"Dear Santa, I've been pretty good this year. I'm enclosing a list of what I want for Christmas. Oh, you know why I'm sending it early? It's because I want a lot of toys, and your elves are going to have to work hard.  So thag's why. Write yes or no if you understand. Check one box. Yes I understand, or No I don't understand. I need this before Christmas. Love, Valentina."
"Dear Santa, Lots of people at my school don't believe in you because they never get any presents from you. I was going to ask you what your favorite color was and I thought it might be green. That's why I mad a green frame around this letter. Anyways, if you are allowed to, please tell me your favorite color. Love, Rachael."
"Dear Santa, My name is Keysha. I am 9 years old. I have been a good girl. I want a pair of boots and a baby doll. My brother is Marcus, and he is 8 years old. He would like a chuchu train and a truck and a car. Love, Keysha and Marcus."
"Dear Santa, My Nana died. I miss her. I have tried to be a helpful and considerate girl. Love, Charli."
"Dear Santa, I miss you too much. I'm in the (redacted) grade, but you might already know that. Please respond to my note! I want to know how you're doing. Love, the one and only Mia."
"Dear Santa, For Christmas I would like to spend some time with my kids. Please send my husband a job so I can do this. Love, Jessica."
"Dear Santa, I should get a present because I listen to my friends' ideas, I help my family, and I play with my brother even if I don't like the game he is playing. Thank you! Yours truly, Aneesh."
"Dear Santa , My name is Amelie and I am four years old. I have a little brother named Grayson. Your scout elf Snowflake has been visiting my house. She sits on a shelf on the wall and visits our Christmas tree. She is now my friend and I say good morning evey m morning when I see her. I have tried to be very good this year so she will gtell you good things. Marry Christmas! Your friend, Amelie."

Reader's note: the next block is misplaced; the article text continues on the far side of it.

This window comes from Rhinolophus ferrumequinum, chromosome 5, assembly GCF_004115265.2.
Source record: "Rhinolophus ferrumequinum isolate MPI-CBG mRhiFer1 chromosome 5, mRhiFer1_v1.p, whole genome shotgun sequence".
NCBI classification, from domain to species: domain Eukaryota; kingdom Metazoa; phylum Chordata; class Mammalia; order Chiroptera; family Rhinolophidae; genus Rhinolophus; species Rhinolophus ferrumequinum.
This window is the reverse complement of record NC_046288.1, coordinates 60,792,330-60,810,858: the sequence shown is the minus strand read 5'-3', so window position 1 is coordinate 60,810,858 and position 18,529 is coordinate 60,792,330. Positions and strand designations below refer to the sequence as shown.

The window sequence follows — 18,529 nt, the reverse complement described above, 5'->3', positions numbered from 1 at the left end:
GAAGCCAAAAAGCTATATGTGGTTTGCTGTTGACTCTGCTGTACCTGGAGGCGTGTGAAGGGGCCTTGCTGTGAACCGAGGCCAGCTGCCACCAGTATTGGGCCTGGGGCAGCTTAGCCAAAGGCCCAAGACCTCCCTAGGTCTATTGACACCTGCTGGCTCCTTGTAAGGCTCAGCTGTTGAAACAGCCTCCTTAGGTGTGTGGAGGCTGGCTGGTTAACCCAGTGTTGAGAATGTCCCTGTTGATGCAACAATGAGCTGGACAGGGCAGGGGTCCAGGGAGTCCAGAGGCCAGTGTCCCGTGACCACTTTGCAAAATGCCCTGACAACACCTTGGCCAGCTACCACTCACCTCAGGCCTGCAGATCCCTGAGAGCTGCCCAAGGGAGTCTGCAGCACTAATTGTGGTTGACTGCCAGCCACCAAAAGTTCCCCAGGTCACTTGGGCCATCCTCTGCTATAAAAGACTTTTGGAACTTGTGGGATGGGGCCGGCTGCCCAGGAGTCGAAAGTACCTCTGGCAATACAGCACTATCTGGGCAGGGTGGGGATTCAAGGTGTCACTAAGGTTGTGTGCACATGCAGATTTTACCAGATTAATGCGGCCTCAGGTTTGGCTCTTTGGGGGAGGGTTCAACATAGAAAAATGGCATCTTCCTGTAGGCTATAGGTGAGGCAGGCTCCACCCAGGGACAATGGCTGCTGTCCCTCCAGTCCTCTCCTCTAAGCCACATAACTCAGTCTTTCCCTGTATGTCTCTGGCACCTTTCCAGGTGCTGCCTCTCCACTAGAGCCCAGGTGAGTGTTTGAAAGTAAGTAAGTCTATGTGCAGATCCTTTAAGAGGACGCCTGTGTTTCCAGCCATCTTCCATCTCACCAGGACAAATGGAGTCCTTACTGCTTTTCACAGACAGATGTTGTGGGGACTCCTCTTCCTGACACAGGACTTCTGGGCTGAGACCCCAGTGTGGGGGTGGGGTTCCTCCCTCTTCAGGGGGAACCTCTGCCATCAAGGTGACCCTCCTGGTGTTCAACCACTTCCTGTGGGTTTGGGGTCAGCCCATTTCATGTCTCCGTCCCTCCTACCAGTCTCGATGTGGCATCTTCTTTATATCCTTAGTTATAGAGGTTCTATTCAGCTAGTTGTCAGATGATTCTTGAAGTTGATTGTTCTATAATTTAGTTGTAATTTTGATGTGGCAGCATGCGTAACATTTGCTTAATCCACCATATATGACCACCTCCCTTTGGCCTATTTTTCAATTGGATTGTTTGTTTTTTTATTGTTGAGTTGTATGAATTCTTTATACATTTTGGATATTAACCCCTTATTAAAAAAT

"Dear Santa, My name is Grayson. I stay home with mommy and I love my family, especially my sister Amelie. Love, Grayson"
"Dear Santa, I am so sorry to interrupt your cookies and milk break. I am writing for my sister because she is 5 and doesn't know quit yet how to. Neither do I because I spelled 'quit' wrong. You kno what I mean though. My sister is very shy and she was wondering if she could get an American Girl from you. We can't afford one by ourselves, so can you and Rudolf helper get a 'Grace.?' Sincerely, Gloria. P.S. Sorry about the sloppy handwriting."
"Dear Santa, In case you are looking for ideas for gifts for me, here are some ideas. But really, anything you like is fine: 1) My son to do his homework every week so we have more time for family fun. 2) My daughter to remember to eat a snack after school so she doesn't get cranky or bite my head off when I get home from work. 3) My husband to make his super yummy special dinner that I love, even if my dumb kids complain. 4) Izzy – no dead things in the house. Merry Christmas, Yvonne."
"Dear Santa, Can I have my train early? Because it will tke a long time to build it. Love, Jenna."
"Dear Santa, I have been really good this year by listening to my parents and getting to school on time most of the time.I was also kind to my friends and I was really excited when I was Panther star at school the week before my sister was. Thank you, Ada."
"Dear Santa, I love my family and I love you. Please come and eat cookies and milk and let your raindear eat many carrots. From, Tiffany."
"Dear Santa, Please, please, please! Send my Elf On The Shelf really soon! By the way, her name is Shelly. He had brown hair and blue eyes. Please, will you write back to me? You are my most favorite person ever. Love, Zoe."
"Dear Santa, My mom doesn't have any money to buy me anything for Christmas. She is very stressed out. Santa, you are very nice and your always doing something, so please can you bring me something? Please reply to me as soon as you can. Hugs and kisses, Denise."
"Dear Santa, My name is Juan. I'm nine years old. I am a child with special needs. I have autism. I am in the 4th grade. I wish I could have some clothes for the winter. I am a size 12 in pants (large), size lg in shirts and jacket, and size 2 in shoes. Thanks for your support. I wish you Merry Christmas and Happy New Year 2016. Love, Juan"